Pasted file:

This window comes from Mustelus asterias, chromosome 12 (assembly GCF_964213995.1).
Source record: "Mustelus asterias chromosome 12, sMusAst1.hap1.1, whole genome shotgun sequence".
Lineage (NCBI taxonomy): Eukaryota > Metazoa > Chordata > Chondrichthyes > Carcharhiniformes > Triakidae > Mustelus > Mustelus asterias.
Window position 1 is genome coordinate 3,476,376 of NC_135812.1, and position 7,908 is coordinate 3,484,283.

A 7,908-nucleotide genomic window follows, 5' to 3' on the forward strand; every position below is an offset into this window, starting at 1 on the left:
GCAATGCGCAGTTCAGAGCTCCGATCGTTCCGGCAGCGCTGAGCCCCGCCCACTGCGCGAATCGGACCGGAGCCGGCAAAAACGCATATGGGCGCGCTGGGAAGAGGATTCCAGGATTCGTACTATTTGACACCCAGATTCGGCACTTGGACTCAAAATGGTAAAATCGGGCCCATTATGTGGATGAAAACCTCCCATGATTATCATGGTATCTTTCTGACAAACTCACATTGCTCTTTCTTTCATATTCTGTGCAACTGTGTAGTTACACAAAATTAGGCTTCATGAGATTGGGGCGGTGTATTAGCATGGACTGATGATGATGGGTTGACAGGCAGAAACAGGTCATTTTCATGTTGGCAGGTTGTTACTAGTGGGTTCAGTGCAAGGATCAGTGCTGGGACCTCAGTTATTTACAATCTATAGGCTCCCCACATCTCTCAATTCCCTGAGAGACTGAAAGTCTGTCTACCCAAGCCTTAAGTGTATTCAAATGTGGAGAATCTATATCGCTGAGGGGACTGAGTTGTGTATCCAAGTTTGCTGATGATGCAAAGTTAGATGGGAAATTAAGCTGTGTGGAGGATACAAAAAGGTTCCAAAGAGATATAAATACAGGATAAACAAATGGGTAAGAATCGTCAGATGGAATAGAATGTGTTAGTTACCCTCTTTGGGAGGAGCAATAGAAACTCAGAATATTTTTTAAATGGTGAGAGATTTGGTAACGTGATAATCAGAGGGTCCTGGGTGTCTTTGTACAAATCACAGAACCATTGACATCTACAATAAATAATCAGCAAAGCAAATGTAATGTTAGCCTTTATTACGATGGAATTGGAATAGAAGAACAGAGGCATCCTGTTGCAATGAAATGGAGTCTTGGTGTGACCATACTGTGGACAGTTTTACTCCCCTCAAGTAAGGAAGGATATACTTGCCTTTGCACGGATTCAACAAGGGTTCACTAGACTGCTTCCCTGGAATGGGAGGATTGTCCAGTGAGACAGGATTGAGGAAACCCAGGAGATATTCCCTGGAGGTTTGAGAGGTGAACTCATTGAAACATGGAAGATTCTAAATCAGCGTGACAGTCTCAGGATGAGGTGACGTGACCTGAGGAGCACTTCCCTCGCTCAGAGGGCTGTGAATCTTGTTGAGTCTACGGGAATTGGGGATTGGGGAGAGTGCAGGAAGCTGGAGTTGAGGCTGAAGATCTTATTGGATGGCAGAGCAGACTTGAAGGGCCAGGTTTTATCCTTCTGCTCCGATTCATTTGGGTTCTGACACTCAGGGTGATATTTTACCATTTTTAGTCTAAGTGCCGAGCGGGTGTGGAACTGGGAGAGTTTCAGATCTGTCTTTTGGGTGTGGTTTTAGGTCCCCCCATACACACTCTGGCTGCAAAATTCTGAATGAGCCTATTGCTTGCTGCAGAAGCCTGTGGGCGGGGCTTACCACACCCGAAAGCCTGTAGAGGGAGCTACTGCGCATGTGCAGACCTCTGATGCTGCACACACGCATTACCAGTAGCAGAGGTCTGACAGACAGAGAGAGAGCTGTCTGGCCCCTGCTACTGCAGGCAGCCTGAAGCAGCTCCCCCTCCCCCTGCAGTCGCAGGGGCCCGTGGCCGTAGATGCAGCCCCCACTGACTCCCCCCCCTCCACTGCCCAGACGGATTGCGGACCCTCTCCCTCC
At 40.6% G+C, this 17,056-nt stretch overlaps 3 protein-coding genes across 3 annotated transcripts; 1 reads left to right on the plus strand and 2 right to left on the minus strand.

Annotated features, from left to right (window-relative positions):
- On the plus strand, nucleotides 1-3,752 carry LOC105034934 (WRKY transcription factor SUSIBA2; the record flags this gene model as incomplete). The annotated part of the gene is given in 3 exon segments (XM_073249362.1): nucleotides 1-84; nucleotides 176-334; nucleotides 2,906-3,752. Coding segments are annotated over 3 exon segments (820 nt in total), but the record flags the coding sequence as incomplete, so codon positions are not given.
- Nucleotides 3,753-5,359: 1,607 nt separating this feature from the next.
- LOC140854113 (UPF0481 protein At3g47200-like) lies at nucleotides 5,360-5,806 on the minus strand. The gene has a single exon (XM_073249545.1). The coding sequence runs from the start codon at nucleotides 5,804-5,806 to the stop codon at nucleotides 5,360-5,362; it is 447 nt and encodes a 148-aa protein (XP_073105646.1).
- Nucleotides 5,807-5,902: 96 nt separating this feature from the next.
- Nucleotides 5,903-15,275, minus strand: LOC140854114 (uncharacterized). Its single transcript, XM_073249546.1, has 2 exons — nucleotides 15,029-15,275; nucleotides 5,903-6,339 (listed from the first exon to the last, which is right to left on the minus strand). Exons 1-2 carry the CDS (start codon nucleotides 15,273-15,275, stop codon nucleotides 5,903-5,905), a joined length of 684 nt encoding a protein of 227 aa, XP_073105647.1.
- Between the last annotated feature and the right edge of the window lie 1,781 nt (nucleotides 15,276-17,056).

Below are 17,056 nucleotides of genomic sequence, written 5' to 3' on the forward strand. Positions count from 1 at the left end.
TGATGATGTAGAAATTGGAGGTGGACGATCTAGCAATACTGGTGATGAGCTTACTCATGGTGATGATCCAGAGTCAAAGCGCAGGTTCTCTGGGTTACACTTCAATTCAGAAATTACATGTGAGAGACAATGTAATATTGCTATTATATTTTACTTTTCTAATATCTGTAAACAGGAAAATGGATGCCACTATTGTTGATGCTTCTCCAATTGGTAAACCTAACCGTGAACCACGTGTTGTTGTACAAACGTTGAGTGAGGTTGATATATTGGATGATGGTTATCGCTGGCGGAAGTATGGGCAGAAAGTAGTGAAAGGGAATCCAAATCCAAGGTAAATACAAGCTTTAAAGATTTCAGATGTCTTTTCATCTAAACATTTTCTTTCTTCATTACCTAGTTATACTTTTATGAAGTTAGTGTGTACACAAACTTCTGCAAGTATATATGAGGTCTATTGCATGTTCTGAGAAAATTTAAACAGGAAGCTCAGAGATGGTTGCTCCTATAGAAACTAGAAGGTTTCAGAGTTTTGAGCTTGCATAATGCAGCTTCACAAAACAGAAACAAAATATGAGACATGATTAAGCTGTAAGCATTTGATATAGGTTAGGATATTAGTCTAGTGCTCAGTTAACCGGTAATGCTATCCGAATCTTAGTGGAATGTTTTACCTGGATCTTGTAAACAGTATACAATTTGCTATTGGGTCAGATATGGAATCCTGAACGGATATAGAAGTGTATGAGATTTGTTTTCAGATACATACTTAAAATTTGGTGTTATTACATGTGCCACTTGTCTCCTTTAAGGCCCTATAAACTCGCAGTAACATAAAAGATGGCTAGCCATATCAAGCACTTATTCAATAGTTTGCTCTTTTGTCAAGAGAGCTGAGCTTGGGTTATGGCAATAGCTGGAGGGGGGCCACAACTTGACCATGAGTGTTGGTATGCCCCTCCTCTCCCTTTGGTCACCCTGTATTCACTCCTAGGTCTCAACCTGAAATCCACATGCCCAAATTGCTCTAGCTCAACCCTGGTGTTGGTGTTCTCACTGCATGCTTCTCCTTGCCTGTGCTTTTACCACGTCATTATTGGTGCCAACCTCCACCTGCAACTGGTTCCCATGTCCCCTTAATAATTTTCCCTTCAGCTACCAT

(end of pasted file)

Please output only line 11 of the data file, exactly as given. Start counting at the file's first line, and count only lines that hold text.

- LOC140854113 (UPF0481 protein At3g47200-like) lies at nucleotides 5,360-5,806 on the minus strand. The gene has a single exon (XM_073249545.1). The coding sequence runs from the start codon at nucleotides 5,804-5,806 to the stop codon at nucleotides 5,360-5,362; it is 447 nt and encodes a 148-aa protein (XP_073105646.1).